Our cake was built with octagons with a '20s art deco feel. The groom's cake was a small chocolate cake with chocolate wafers crumbled on top to look like rubble and King Kong stood in the middle. They must have been good because the only piece we got was the one we shoved in each others' faces which then fell into my dress.
For the bouquet toss, I knew there would be three specific ladies who wanted it. So I made three mini bouquets. Each of the girls got their own! I also created six information sheets as placemats: Al Capone, Louis Armstrong, Ladies of Film, etc. But the most popular card was “'20s slang” with 30 phrases I heard getting belted across the room all night.
Our first dance was to Bjork's “It's Oh So Quiet.”
Our gifts to the guests were large stemless wine glasses with our wedding emblem on them. Our emblem, created again by my awesome mother-in-law, said D & A in an art deco style like it was a marquee. We used the emblem on everything we had printed.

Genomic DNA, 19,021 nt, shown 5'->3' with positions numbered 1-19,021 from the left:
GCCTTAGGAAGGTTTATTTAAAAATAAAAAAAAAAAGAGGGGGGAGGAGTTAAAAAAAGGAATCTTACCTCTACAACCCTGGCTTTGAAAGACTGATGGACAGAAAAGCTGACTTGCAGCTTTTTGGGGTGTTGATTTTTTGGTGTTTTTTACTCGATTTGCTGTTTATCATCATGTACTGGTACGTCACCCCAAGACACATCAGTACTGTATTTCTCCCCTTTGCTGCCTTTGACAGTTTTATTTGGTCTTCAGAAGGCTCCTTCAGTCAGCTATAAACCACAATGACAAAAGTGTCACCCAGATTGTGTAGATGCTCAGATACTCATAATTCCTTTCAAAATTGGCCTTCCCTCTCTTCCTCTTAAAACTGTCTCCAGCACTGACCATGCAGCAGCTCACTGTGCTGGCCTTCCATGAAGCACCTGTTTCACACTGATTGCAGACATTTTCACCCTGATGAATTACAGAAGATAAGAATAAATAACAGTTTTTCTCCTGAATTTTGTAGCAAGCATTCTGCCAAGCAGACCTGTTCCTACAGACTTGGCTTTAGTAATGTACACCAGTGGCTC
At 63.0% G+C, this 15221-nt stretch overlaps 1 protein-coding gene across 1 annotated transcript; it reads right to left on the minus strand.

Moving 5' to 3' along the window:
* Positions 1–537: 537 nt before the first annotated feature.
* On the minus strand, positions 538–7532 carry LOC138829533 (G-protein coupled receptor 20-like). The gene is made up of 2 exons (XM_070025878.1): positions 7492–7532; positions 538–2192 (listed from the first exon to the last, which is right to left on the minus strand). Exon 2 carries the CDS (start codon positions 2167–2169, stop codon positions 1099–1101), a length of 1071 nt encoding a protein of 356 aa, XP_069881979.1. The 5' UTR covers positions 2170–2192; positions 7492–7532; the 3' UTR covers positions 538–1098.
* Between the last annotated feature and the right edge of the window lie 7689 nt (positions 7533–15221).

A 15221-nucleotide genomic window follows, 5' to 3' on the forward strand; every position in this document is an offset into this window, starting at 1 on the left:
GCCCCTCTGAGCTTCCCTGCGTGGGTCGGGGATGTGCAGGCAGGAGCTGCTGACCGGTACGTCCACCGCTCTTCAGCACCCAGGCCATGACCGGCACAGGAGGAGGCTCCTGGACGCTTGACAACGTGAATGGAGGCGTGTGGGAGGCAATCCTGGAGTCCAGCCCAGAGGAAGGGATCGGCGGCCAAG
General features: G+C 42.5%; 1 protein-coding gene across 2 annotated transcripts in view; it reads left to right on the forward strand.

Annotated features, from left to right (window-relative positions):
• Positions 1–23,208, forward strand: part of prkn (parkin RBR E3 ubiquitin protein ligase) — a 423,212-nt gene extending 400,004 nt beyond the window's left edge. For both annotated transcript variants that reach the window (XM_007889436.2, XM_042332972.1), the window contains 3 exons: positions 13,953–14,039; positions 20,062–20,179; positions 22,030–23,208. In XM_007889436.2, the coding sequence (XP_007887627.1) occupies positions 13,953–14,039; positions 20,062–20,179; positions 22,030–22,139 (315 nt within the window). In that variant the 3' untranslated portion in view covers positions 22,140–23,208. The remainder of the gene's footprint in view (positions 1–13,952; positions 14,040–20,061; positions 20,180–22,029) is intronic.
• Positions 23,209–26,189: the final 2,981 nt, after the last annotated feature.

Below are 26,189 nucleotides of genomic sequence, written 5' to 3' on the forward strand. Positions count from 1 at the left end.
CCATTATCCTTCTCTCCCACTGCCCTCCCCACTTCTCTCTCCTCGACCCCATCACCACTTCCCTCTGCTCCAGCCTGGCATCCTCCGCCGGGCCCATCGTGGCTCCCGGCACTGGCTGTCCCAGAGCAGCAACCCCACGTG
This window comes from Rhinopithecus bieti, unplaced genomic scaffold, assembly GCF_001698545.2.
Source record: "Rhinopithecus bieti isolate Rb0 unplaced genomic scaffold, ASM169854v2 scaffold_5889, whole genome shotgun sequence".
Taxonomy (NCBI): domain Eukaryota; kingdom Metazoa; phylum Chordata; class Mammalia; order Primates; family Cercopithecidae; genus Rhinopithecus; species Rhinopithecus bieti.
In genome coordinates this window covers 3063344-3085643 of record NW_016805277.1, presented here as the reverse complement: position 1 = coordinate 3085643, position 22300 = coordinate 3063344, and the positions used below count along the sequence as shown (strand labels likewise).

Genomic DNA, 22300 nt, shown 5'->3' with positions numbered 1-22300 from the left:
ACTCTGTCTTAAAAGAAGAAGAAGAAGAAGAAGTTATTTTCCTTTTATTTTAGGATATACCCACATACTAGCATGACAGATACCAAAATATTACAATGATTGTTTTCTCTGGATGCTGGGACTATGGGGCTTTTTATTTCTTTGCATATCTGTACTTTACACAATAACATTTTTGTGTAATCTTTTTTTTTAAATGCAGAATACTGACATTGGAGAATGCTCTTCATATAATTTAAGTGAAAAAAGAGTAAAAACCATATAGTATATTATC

Tell us about the ceremony: I did get my small ceremony with about 50 people in the Warden's Dining Room at the Mansfield Reformatory where we booked. We asked those invited to the ceremony to sign an agreement that my mother-in-law created for us in '20s style. It spoke of supporting us in our new marriage and also of our promise to love and support them as well. We had a sand ceremony and an Irish Bell Ceremony, as I am Irish on both sides and love that heritage. Here were our vows:
Our officiant, Nick, to Dylan:
Dylan, do you promise to support Amber's dreams, share her burdens, and bring her joy? To pick her up when she is down, and shelter her in your arms? To share times of prosperity and endure times of need?
Do you chose to support Amber through her many illnesses, her need to over-organize, plan-ahead, and still show up late? And do you further promise to always press pause for her?
Do you promise to choose Amber every morning as you wake, and choose her every night before you sleep?
Nick to Amber:
Amber, do you promise to support Dylan's dreams, share his burdens, and bring him joy? To pick him up when he is down, and shelter him in your arms? To share times of prosperity and endure times of need?
Do you chose to love him through his snoring, Warcrafting, and poor dancing? Do you promise to always work the DVR for him and believe him when he says “it will be ok?”
Do you promise to choose Dylan every morning as you wake, and choose him every night before you sleep?
Bell ringing ceremony: